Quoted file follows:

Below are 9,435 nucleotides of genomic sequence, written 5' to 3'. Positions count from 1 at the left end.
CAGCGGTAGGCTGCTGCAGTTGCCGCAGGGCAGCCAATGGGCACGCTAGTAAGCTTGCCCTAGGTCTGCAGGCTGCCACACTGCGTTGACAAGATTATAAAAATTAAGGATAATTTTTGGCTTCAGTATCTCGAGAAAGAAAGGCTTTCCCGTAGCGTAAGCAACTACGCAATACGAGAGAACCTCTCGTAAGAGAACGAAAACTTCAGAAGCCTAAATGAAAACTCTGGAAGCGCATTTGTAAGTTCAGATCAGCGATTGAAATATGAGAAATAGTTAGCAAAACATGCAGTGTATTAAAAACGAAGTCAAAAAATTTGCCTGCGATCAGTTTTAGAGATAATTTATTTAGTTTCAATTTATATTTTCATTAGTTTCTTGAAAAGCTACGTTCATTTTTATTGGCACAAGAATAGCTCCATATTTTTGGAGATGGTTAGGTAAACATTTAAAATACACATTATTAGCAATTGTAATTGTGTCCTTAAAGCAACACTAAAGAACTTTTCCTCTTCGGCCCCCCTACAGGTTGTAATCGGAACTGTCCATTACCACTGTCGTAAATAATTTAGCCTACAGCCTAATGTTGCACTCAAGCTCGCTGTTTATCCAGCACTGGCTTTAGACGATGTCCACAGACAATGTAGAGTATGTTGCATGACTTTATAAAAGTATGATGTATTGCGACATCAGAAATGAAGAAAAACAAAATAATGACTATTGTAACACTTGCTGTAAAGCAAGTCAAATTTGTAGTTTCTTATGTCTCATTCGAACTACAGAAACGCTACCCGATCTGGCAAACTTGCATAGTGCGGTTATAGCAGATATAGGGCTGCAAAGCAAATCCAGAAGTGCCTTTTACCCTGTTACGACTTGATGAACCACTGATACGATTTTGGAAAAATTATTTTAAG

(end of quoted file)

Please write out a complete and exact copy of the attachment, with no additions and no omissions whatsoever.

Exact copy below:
Below are 9,435 nucleotides of genomic sequence, written 5' to 3'. Positions count from 1 at the left end.
CAGCGGTAGGCTGCTGCAGTTGCCGCAGGGCAGCCAATGGGCACGCTAGTAAGCTTGCCCTAGGTCTGCAGGCTGCCACACTGCGTTGACAAGATTATAAAAATTAAGGATAATTTTTGGCTTCAGTATCTCGAGAAAGAAAGGCTTTCCCGTAGCGTAAGCAACTACGCAATACGAGAGAACCTCTCGTAAGAGAACGAAAACTTCAGAAGCCTAAATGAAAACTCTGGAAGCGCATTTGTAAGTTCAGATCAGCGATTGAAATATGAGAAATAGTTAGCAAAACATGCAGTGTATTAAAAACGAAGTCAAAAAATTTGCCTGCGATCAGTTTTAGAGATAATTTATTTAGTTTCAATTTATATTTTCATTAGTTTCTTGAAAAGCTACGTTCATTTTTATTGGCACAAGAATAGCTCCATATTTTTGGAGATGGTTAGGTAAACATTTAAAATACACATTATTAGCAATTGTAATTGTGTCCTTAAAGCAACACTAAAGAACTTTTCCTCTTCGGCCCCCCTACAGGTTGTAATCGGAACTGTCCATTACCACTGTCGTAAATAATTTAGCCTACAGCCTAATGTTGCACTCAAGCTCGCTGTTTATCCAGCACTGGCTTTAGACGATGTCCACAGACAATGTAGAGTATGTTGCATGACTTTATAAAAGTATGATGTATTGCGACATCAGAAATGAAGAAAAACAAAATAATGACTATTGTAACACTTGCTGTAAAGCAAGTCAAATTTGTAGTTTCTTATGTCTCATTCGAACTACAGAAACGCTACCCGATCTGGCAAACTTGCATAGTGCGGTTATAGCAGATATAGGGCTGCAAAGCAAATCCAGAAGTGCCTTTTACCCTGTTACGACTTGATGAACCACTGATACGATTTTGGAAAAATTATTTTAAG